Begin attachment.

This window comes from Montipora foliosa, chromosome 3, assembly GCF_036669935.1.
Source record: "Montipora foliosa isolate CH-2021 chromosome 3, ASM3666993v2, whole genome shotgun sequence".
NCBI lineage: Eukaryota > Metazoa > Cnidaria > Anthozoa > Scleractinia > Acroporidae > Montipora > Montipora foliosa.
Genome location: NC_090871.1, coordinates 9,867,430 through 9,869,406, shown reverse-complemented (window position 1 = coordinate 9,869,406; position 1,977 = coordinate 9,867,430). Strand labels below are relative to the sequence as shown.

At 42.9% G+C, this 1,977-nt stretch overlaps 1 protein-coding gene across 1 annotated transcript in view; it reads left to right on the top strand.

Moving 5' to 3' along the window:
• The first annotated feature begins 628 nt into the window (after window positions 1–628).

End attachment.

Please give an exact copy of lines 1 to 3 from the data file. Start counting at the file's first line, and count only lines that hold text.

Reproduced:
This window comes from Montipora foliosa, chromosome 3, assembly GCF_036669935.1.
Source record: "Montipora foliosa isolate CH-2021 chromosome 3, ASM3666993v2, whole genome shotgun sequence".
NCBI lineage: Eukaryota > Metazoa > Cnidaria > Anthozoa > Scleractinia > Acroporidae > Montipora > Montipora foliosa.